Humber started out as four-wheel bicycles with single-cylinder engines and rose up to near-luxury, with a solid reputation and a mention in a Who song (albeit not a flattering one: “He can pick you up in his clapped-out Humber/I just hope it gets you home”), finally disappearing as part of Chrysler Europe.
In 1868, Thomas Humber began to make bicyles in Sheffield, once globally known for the quality of its steel. Humber was successful enough to build more factories in Beeston, Coventry, Nottingham, and Wolverhampton; he started experimenting with tricycles and quadricyles, and by 1899 had put his first car, the Beeston-made Phaeton, up for sale. It boasted all of 3.5 horsepower.
The turn of the century (1901) brought the Voiturette (“voiture” being French for “car.”) Next came the 1903 Humberette, which used a tubular frame and boasted a more powerful engine than the Phaeton—pushing five horsepower out from its single cylinder. He had already started working on bigger engines, though, and in the same year his new car factory in Coventry and the old Beeston plant were producing cars powered by a variety of two, three, and four cylinder engines going up to 20 horsepower four-cylinders. The Beeston plant was shut down in 1908 to save money, and the chief engineer was hired away by Coventry rival Hillman. The Humberette name was attached to a new air-cooled V-twin-powered car, starting in 1913.
Humber tried to make a name for itself in racing, spending £15,000 to field three racing cars designed by dual overhead cam 3.3 liter four-cylinder engines, for the 1914 Tourist Trophy race, but failed to make a name for itself.
During World War I, Humber, like many others, made weapons and aircraft engines; afterwards, they appeared to have had the good fortune to be paid by the government for their work, and established themselves as makers of serious, reliable cars with side-valve engines. In 1922, they switched to an overhead inlet and side exhaust for their side-valve engines; the 1923 8/18 was a light, refined, sporty car with a 1-liter engine. It was followed by the heavier 9/20, whose added power didn't compensate for the weight. Still, Humber sold well at a time when reliability was key to auto buyers’ needs; they sold over 4,000 vehicles per year during the late 1920s, moving up to a peak 55 horsepower.
Flush with success, Humber bought Luton-based commercial-vehicle maker Commer. That may have been extremely ill-timed; Humber could not survive the Depression alone, and merged with Hillman. That only put off the inevitable; one year after the merger, Rootes Group purchased both. In the Rootes scheme of things, Hillman would be a low-end mass producer, while Humber would make more upscale cars, still mass produced but sturdy, reliable, and nicely equipped. Rootes brought out two new Humber six-cylinder engines, the 2.1 liter and 3.5 liter; the latter was used in the Humber Snipe, a nameplate which was to last quite a while. A little 12-horsepower four-cylinder was launced in 1933, but this didn’t quite fit and was dropped a while later, leaving Humber with only six cylinder cars. A 4.1 liter version of the Snipe was dubbed the Super Snipe, another Humber name that would stick around for many years. Bodies were made by Pressed Steel, Ltd.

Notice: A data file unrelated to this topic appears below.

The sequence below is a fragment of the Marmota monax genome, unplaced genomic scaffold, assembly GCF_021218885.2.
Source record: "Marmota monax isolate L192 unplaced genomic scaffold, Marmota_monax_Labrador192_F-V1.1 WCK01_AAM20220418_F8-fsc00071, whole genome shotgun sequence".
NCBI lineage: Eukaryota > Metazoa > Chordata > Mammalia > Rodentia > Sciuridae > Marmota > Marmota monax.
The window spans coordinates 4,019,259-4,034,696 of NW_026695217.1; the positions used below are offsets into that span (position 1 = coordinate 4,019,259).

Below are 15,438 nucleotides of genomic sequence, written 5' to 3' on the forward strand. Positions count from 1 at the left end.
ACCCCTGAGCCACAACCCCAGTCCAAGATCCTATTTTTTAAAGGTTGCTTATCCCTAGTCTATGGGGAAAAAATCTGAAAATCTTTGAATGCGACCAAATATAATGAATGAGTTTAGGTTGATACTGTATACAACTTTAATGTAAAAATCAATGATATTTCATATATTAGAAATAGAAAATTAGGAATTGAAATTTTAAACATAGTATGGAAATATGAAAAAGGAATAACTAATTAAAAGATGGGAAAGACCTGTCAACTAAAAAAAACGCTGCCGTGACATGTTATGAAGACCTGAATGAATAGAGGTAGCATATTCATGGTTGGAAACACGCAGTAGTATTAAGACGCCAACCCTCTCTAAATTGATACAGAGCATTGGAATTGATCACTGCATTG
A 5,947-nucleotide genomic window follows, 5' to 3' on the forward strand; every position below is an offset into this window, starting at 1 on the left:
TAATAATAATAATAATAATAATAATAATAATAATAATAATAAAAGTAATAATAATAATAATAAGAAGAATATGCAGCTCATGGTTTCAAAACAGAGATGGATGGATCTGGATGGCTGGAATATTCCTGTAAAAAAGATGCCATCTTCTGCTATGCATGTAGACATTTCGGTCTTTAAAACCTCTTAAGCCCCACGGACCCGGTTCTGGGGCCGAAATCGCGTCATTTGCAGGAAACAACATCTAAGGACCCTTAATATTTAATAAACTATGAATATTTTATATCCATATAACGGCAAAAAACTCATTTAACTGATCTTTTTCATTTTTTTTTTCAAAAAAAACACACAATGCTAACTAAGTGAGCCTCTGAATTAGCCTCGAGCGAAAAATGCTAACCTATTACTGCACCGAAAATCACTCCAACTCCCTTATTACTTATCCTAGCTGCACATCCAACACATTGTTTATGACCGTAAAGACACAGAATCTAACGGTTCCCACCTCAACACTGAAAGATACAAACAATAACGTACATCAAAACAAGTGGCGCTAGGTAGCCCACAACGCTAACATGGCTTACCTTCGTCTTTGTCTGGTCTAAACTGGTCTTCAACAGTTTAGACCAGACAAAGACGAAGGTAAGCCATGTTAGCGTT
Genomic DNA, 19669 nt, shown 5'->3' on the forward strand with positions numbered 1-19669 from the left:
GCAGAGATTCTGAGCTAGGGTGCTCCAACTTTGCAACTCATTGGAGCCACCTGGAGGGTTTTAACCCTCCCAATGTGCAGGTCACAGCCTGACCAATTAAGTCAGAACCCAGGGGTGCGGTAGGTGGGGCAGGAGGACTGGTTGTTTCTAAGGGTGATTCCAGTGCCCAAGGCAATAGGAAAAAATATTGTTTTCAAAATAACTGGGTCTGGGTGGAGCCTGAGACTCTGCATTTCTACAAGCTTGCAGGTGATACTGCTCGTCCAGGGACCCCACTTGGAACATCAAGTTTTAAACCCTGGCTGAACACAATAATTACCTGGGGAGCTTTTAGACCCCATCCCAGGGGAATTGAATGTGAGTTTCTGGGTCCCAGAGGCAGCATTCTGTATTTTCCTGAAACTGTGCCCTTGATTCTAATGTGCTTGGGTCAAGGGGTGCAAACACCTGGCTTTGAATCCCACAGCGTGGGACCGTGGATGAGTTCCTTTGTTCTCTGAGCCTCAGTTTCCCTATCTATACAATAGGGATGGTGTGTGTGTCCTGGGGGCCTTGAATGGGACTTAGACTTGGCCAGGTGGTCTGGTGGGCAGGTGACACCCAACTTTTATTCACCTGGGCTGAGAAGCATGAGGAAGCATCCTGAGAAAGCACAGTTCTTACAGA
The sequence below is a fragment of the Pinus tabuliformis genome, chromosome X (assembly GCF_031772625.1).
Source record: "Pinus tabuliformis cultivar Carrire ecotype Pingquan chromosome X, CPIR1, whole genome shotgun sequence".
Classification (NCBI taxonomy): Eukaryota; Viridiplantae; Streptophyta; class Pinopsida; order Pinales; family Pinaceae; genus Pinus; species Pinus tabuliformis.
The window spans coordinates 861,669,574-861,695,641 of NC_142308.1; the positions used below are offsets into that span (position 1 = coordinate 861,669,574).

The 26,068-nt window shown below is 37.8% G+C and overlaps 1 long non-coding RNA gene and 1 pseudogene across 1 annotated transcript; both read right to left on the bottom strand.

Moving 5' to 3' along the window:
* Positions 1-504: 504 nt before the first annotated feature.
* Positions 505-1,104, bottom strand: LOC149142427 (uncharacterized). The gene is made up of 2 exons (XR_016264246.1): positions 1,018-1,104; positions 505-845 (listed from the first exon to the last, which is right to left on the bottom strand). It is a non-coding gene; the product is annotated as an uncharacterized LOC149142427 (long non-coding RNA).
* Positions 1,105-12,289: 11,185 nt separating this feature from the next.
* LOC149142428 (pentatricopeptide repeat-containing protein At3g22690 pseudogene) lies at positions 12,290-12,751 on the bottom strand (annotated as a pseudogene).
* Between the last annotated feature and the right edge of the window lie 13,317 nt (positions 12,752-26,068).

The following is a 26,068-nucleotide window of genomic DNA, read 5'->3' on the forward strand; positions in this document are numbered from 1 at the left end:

During the war, Humber’s main claim to fame was two-fold; Lord Rootes lent his personal Humber and chaffeur to Winston Churchill, who was frequently seen in it; and General Montgomery’s command car, “Old Faithful,” was a Humber Command Car. Humber also made Scout Cars, radio trucks, and Armoured Cars; the latter had a 37 mm main gun and a coaxial machine gun. Some of the radio trucks were converted to become personnel carriers for the German occupation, kept in use through the 1960s. Eventually Humber trucks, which were relatively easy to drive, even saw duty in the Northern Ireland conflict. They had a 4x4 setup, but it was reportedly not very effective in off-road settings.
After World War II, Humber had many nameplates, but only one core body until the 1960s. This body was the prewar Hawk—which itself was based on the Hillman Fourteen. The interior was distinguished with features such as fingertip gear control (a prewar innovation) which replaced gearshifts, and a polished walnut instrument panel.
Thus, when postwar production started, Humber had:
The Pullman was quite well equipped for the time, with 12v electricals, sealed beam headlamps, reverse lights, turn signals, dual horns, instrument illumination, twin electric wipers, courtesy and interior lights, and underhood light all standard. The tool kit included a tire pump. Overall, this car had a 3.3 meter (nearly 11 foot) wheelbase, and overall length of 5.3 meters (17.5 feet) and weighed, with fluids but driverless, 4,613 pounds. The 1948 Super Snipe, in contrast, was 4.8 meters (187.5 inches) long, with a 3-meter (9.8 feet) wheelbase; it weighed 3,850 lb. Both used Borg and Beck manual four-speed transmissions, synchronized in all forward gears.
As happened around the world, the company started working on new cars at the close of the war; they were ready for the 1949 model year. These included the Hawk, which gained Ray Lowey styling (which would carry it all the way into 1957); the Super Snipe, which was restyled, enlarged, and given a larger six-cylinder engine; and the Pullman, which was essentially the same but restyled.
The 1949 Super Snipe had a 162 cubic inch engine good for 123 bhp, using overhead valves, hemispherical heads, an 8:1 compression ratio, and Stromberg downdraft carburetor with a manual choke.